What if I told you there is technology out there that could intercept cell phone data by acting as a cell phone tower? What if this technology had no way to isolate the calls, so that anyone that uses this device in a given area is forced to obtain sensitive information from your phone as well as the target’s device?
These “cell site simulators” aka “International Mobile Subscriber Identity (IMSI) catchers” are used in many areas of the government including the FBI. The bad part is the Harris Corporation StingRay’s are indiscriminate in the way they collect data meaning they intercept everyone’s cell phone data (using the 25 watt StingRay device) within several kilometers of the device when it is turned on.
How it works: Your cell phone device seeks out a connection to the nearest cell phone tower, even when it’s not being used. The StingRay device, when turned on, simulates a cell phone tower. The StingRay gathers information via cell phones by sending out a signal that tricks the cell phones into connecting to the StringRay device. It is a box shaped portable device that collects hundreds of unique phone identifying codes, such as the IMSI, and Electronic Serial Number (ESM). The authorities can then hone in on specific phones of interest to monitor the location of the user in real time or use a spy tool to log a record of all phones in a targeted area at a certain time (arstechnica.com, 2015).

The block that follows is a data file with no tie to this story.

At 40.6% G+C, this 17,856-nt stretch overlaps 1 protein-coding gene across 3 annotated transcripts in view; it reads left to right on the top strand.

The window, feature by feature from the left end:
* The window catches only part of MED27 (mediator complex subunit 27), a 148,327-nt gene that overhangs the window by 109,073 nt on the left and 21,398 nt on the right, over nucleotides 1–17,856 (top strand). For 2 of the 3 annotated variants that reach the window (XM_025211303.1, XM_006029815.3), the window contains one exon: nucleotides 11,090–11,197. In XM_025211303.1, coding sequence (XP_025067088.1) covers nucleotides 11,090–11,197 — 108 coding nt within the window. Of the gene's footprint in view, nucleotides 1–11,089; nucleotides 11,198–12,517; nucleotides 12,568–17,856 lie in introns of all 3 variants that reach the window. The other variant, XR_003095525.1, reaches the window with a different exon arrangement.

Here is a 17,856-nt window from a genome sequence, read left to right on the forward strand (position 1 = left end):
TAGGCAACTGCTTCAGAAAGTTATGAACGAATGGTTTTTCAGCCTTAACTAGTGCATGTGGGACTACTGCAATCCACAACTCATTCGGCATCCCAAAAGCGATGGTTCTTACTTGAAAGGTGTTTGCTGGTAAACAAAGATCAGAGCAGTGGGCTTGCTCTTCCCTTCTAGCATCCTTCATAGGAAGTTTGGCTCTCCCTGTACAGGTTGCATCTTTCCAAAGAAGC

When the suspect’s cell phone is found, the StingRay measures the strength of the suspect’s cell phone to get a general location on a map. Using the signal information from various locations help the device to triangulate the location of the suspect’s phone more efficiently.
StingRays can be used with with other software such as “Fishhawk” used to eavesdrop on conversations. StingRay family devices can be used in vehicles such as airplanes, helicopters, vans, cars, and unmanned helicopters. They also are not just limited in capabilities to eavesdropping, they can be used for encryption key extraction, and conducting denial of service attacks for example.
The thing is there isn’t just one type of device, but many other versions of devices like the StingRays out there used to track cell phone calls. In fact there are different model types of StingRays such as the KingFish, TriggerFish, and HailStorm.
Hailstorm is the type of StingRay device Michigan’s Oakland County law enforcement agency purchased in 2014. The difference is the HailStorm can track 4G phones where older StingRay devices can only track 2G devices.
To me this is nothing new, and growing up in an age of computers, doesn’t surprise me as I see cameras in every public arena possible. Of course I made it a point to read George Orwell’s 1984 as a kid, and pretty much saw what his fears were in this book, quickly coming real as a kid. That doesn’t mean we should lay down and stand for it either, thus why I’m writing this to hopefully increase awareness.